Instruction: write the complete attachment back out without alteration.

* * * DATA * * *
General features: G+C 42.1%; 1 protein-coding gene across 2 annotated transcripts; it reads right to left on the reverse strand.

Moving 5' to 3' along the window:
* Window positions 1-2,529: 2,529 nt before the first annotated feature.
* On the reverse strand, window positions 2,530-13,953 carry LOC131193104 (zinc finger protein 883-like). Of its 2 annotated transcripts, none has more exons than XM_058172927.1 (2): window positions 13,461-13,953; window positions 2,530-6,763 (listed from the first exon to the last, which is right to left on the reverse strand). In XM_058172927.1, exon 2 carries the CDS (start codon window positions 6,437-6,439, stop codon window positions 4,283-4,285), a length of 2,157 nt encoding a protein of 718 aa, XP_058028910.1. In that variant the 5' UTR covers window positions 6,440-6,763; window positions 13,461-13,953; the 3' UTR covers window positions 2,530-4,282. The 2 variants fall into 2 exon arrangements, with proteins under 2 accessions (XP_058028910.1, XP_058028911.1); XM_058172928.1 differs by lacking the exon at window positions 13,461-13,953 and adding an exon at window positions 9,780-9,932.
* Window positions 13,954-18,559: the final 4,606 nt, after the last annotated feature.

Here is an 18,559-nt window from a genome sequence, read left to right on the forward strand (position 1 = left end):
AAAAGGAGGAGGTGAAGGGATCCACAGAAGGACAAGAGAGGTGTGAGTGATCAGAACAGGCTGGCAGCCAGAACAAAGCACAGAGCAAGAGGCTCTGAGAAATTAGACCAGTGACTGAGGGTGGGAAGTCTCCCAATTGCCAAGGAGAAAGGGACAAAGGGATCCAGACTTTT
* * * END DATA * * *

General features: G+C 42.1%; 1 protein-coding gene across 2 annotated transcripts; it reads right to left on the reverse strand.

Moving 5' to 3' along the window:
* Window positions 1-2,529: 2,529 nt before the first annotated feature.
* On the reverse strand, window positions 2,530-13,953 carry LOC131193104 (zinc finger protein 883-like). Of its 2 annotated transcripts, none has more exons than XM_058172927.1 (2): window positions 13,461-13,953; window positions 2,530-6,763 (listed from the first exon to the last, which is right to left on the reverse strand). In XM_058172927.1, exon 2 carries the CDS (start codon window positions 6,437-6,439, stop codon window positions 4,283-4,285), a length of 2,157 nt encoding a protein of 718 aa, XP_058028910.1. In that variant the 5' UTR covers window positions 6,440-6,763; window positions 13,461-13,953; the 3' UTR covers window positions 2,530-4,282. The 2 variants fall into 2 exon arrangements, with proteins under 2 accessions (XP_058028910.1, XP_058028911.1); XM_058172928.1 differs by lacking the exon at window positions 13,461-13,953 and adding an exon at window positions 9,780-9,932.
* Window positions 13,954-18,559: the final 4,606 nt, after the last annotated feature.

Here is an 18,559-nt window from a genome sequence, read left to right on the forward strand (position 1 = left end):
AAAAGGAGGAGGTGAAGGGATCCACAGAAGGACAAGAGAGGTGTGAGTGATCAGAACAGGCTGGCAGCCAGAACAAAGCACAGAGCAAGAGGCTCTGAGAAATTAGACCAGTGACTGAGGGTGGGAAGTCTCCCAATTGCCAAGGAGAAAGGGACAAAGGGATCCAGACTTTT